Incapacitation, incapacitation and incapacitation
Thomas Mathiesen Prison on Trial famously concludes that incarceration does not “rehabilitate, deter or incapacitate”. I’m with him on the first, ambivalent about the second, and against him on the third. Here’s why.
In 2012, Siddhartha Bandyopadhyay, a professor from the University of Birmingham made a series of requests under the Freedom of Information Act to 43 police forces, covering the period between 1992 and 2008. Utilising public information to come up with an average sentence, in combination with this sleuthed information, he was able to find the impact of the length of incarceration on local crime rates. He found:
increasing the average sentence length for burglaries from 15.4 to 16.4 months would reduce burglaries in the subsequent year by 4,800; and
increasing sentences from 9.7 to 10.7 months for would result in a reduction of 4,700 offences a year.
Given the total number of annual burglaries was 962,700 and annual fraud offences was 242,400, a mere 1 month increase sentences is clearly not a panacea. But Bandyopadhyay found something else that was interesting: if, instead of automatically releasing prisoners at the half way point, we made them serve two-thirds of their sentences, burglaries would drop by 21,000, robberies by 2,600 and fraud by 11,000. That is a much more significant, and gives an indication that longer sentences work in reducing crime.
Buonanno and Raphael (2013) look at crimes following the period of ‘collective pardon’ for prisoners in Italy. Yes, they really thought it was a good idea to release one third of their prison population en masse. Buonanno and Raphael’s most conservative regressions estimate that the mass release increased reported crime by 57 per 100,000 residents per month. Following this increase in crime, Italian prisons inevitably started to fill up again. Buonanno and Raphael are able to estimate an incapacitation of 46.8 reported crimes per person-year at the six-month mark, and find an annualised incapacitation effect of 13 crimes per 100,000 for theft/receiving stolen property and 0.63 crimes per 100,000 for robbery.
On the other side of the policy spectrum, in 2001 the Netherlands introduced for 10 regions (and then nationally in 2004) the ability for judges to impose ‘enhanced’ sentences for prolific offenders. Ben Vollard (2013) finds before the reform went into effect in the 10 regions, they had about 50% more crime than the 21 regions which had the reform introduced in 2004. Following the reform, crime fell in both groups, but faster in the 2001 cohort of regions. Overall, the reform led to a 25% drop in thefts.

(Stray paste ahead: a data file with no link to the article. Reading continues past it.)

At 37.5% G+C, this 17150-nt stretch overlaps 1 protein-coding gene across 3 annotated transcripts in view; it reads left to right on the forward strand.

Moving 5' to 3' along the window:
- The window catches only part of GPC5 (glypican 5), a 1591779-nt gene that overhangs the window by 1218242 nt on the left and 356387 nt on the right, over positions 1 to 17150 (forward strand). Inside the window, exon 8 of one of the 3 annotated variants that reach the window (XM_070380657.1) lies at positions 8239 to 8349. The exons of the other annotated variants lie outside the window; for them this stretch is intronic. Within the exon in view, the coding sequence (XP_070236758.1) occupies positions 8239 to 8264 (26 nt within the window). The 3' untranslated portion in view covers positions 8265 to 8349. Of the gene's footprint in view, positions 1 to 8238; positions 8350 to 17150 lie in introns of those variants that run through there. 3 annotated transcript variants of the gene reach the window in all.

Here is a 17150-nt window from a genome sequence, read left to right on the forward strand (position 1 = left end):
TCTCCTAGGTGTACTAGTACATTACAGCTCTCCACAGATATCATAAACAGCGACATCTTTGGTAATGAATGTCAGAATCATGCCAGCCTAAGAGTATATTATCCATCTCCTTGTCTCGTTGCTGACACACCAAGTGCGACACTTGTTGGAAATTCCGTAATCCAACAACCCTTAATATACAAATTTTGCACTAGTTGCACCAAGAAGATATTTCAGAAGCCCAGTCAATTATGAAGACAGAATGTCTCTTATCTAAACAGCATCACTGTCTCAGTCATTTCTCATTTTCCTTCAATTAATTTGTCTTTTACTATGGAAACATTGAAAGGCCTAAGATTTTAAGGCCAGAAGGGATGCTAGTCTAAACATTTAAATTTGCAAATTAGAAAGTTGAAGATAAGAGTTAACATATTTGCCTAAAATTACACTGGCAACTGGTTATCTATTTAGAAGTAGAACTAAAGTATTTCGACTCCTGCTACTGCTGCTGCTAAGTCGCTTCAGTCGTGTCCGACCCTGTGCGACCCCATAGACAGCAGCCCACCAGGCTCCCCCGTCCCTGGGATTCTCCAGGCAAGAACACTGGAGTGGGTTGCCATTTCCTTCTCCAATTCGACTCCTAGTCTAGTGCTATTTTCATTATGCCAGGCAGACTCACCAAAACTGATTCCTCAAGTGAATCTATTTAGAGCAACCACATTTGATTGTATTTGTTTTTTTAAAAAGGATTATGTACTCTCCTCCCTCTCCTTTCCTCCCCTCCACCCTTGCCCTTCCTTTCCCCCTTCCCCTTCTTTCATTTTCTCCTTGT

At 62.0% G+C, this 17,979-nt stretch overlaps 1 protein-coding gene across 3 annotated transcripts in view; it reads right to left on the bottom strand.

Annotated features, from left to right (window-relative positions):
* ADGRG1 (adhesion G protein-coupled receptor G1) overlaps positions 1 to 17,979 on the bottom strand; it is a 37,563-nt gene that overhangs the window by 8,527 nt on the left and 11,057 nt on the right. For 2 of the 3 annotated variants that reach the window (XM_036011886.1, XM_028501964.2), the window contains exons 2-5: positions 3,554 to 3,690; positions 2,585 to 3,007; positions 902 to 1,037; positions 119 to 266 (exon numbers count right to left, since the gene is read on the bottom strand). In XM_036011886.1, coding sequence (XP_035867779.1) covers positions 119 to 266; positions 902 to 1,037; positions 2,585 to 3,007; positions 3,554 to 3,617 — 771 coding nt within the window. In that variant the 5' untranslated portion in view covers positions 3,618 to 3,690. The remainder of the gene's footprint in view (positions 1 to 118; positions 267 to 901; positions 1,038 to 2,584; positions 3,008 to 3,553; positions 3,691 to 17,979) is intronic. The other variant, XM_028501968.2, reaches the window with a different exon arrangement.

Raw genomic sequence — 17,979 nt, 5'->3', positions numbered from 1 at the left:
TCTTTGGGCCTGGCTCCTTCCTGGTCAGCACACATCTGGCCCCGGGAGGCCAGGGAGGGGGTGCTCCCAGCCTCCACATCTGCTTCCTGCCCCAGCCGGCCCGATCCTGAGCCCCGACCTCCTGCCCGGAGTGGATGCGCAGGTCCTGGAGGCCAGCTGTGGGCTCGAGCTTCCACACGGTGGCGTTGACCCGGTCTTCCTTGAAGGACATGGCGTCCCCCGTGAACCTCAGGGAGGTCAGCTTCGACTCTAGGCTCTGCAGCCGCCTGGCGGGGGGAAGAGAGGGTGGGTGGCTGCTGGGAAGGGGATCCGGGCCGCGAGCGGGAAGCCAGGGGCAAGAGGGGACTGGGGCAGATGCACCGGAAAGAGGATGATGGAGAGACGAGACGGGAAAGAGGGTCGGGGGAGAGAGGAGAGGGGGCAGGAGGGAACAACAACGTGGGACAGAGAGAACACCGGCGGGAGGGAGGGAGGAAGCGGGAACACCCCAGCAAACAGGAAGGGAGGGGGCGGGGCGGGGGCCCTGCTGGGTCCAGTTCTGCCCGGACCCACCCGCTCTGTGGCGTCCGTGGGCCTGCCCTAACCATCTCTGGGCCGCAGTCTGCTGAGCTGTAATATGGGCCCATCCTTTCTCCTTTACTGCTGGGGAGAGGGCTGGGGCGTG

Levitt’s (1996) study is another useful example of incapacitation effects. The widely discussed study focuses on litigation from the ACLU and other to close over-crowded prisons, using such litigation as independent variables. His findings are that a one-prisoner reduction is associated with an increase of fifteen crimes per year. 10 years after this study, Roodman (2017) replicated the results finding that “Levitt’s suggestion that increased incarceration reduced crime in the short run is plausible and is generally corroborated by the regressions and tests run here.” Amusingly, Vox - referencing Roodman’s work - ran an article entitled “A massive review of the evidence shows letting people out of prison doesn’t increase crime”. A curious headline given Roodman’s actual findings (which include the conclusion that all the incapacitation-studies he looks support incapacitation effects).
Emily Owens (2009) also considers incapacitation and looks at Maryland in the U.S. She specifically looked at a change whereby juvenile criminal records were no longer considered in sentencing. In effect, having been a juvenile offender approximately doubled time served for non-serious offences before, but not after, the reform. She found in this period of 'sentence disenhancement', the offenders committed 2.8 criminal acts and were involved in 1.4-1.6 serious crimes. Owens concludes that the social benefit of crimes averted by incapacitation is higher than the marginal cost of imposing a longer sentence.